Skip to main content

Undetected Idolatry


What is idolatry? We see the word idol at the outset of the word, tipping us off to the idea that idolatry involves idols. Webster defined idolatry as “the religious worship of idols.”


Fair enough, but what are idols? Let’s ask Webster again. He says it is “an image or other material object representing a deity to which religious worship is addressed.” The dictionary goes on to say an idol may be a figment of the imagination, or any person or thing regarded with blind devotion. We often think about a thing in relation to idolatry, such as the Baals in the Old Testament or the kachinas of the Native Americans. But idolatry can also exist in the mind. 


In the classic theological work The Knowledge of the Holy, A.W. Tozer wrote, “The essence of idolatry is the entertainment of thoughts about God that are unworthy of him. It begins in the mind and may be present where no overt act of worship has taken place.”

 

We see this played out in Romans 1, where Paul noted, “For although they knew God, they did not honor him as God or give thanks to him, but they became futile in their thinking, and their foolish hearts were darkened (v.21).” 

 

Some people know just enough about God to be dangerous. They know He is merciful so they assume everyone ends up in heaven. They know He blesses His children so they only expect to receive “good things” from God. This is idolatry, according to Tozer, in that the person is thinking thoughts of God that are not worthy of Him. Wrong thinking about God leads to creating a god that does not exist. There is no god that only gives us good things and does not allow anyone to go to hell. Worshipping that god is a form of idolatry. 

 

We must guard against undetected idolatry, the subtle inaccurate thoughts that lead us to worship a false god. This demands that we know God and know about Him. Our source of truth has to be His inerrant Word. Filling our minds with the truth of God will keep us from idolatry. 

Comments

Popular posts from this blog

The “Christians Hate Gays” Myth

During these Defense of Marriage Act (DOMA) hearings before the Supreme Court I keep hearing how much Christians hate gay people. This was news to me since I am a Christian and I don’t hate gay people. I also go to church with over 1000 other Christians, and if any of them hate gay people, they sure haven’t told me. Before moving to South Carolina I worked at or attended several churches in Texas; prior to that I spent a decade going to church in Florida. Guess what? No one hated gay people. In fact, I don’t know any Christians who hate anybody. The very uniform of a believer is his love, and if a person does not show consistent love, then he is not actually a believer. Are there non-believers who hate gay people and claim to be Christian? Of course. But that doesn’t represent Jesus or His church. Equating  hateful sign-wavers with Christianity is like equating a kindergarten baseball team to the New York Yankees. They may claim to be playing the same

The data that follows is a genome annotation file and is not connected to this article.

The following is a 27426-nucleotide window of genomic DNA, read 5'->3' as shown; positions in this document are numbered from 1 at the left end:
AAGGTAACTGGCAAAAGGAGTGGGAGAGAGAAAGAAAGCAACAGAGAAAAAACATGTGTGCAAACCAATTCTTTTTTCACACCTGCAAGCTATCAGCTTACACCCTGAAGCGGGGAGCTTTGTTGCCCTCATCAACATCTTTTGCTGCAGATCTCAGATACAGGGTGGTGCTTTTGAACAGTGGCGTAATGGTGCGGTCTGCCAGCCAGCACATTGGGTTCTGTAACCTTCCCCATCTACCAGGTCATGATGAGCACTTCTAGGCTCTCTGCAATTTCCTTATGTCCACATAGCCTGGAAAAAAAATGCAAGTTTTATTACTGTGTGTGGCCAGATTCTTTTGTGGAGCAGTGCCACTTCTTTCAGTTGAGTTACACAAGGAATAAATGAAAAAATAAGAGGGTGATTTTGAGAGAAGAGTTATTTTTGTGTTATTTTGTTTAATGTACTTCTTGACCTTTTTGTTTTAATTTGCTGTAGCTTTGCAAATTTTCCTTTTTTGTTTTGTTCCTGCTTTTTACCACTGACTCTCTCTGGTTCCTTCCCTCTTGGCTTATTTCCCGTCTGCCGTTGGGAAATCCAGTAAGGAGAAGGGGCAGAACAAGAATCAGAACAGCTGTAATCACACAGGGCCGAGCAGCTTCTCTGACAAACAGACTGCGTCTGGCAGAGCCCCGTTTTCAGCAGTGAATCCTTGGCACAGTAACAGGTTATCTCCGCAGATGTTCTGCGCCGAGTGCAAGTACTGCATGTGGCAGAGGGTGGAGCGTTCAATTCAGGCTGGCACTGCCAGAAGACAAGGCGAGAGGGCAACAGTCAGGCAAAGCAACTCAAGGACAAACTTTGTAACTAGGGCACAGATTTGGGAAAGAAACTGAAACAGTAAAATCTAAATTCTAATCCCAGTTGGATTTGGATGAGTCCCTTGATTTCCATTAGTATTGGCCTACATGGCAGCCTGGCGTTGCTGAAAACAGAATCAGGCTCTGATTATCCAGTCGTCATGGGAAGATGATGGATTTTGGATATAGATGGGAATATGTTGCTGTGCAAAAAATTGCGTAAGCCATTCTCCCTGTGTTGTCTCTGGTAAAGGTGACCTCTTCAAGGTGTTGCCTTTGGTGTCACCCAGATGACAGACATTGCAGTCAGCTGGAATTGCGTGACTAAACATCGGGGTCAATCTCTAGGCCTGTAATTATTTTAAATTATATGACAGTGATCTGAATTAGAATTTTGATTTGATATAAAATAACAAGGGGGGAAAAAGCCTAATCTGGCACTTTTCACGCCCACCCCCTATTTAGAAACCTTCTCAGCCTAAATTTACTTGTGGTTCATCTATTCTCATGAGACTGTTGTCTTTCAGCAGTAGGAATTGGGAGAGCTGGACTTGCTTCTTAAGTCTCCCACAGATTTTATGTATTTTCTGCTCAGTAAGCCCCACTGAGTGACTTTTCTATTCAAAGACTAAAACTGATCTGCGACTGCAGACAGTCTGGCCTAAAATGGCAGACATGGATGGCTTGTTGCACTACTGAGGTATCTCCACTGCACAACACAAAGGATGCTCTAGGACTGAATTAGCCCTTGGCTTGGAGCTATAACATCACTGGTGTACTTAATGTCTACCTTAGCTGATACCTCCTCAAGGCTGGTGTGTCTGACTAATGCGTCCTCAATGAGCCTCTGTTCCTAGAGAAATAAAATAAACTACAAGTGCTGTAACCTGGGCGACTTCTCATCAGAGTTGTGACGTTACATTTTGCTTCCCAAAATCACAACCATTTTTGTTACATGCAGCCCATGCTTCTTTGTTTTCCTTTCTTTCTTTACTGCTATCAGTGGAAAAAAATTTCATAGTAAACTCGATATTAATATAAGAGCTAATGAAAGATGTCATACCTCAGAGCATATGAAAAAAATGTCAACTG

SBC 22 Update

The Southern Baptist Convention annual meeting is in the books, and I wanted to give a recap of some of the highlights. We were glad to represent Putman among more than 8,000 messengers in the beautiful city of Anaheim, California.  Most notably, the SBC dedicated serious time to the issue of sexual abuse within the convention. One year ago messengers asked for the creation of a Sex Abuse Task Force (SATF) that would report back 30 days prior to this year’s meeting. The report was horrific (to quote outgoing SBC President Ed Litton, it was “a gut punch”). In response, Southern Baptists overwhelmingly voted to adopt both recommendations from the task force.  First, the convention approved a continuing task force, called the Abuse Reform Implementation Task Force (ARITF), that will work for as many years as is needed to continue the effort begun by the SATF, which was only given one year to work.  More importantly, the convention adopted the creation of a database at the SBC office. The

The Rose of Sharon and Lily of the Valley

If you have spent much time in church you have probably sung some songs with lyrics like these: “He leads me to his banqueting table, his banner over me is love… Jesus is the rock of my salvation, his banner over me is love.” “Sweetest rose of Sharon, come to set us free.” “He’s the lily of the valley, the bright and morning star…” But are those songs biblical? They come out of the writings of the Song of Solomon, but are we to understand those lines as describing Christ? The Song of Solomon is a collection of love poems that were written between two people who were deeply in love and about to be married. While we know that King Solomon is one of the writers, the other’s name has escaped us, and we know her today simply as the Shulamite woman. Some people believe that since this woman is not named then she never existed; some teach that this book is pure allegory, only existing to serve as symbolism. King Solomon, they say, represents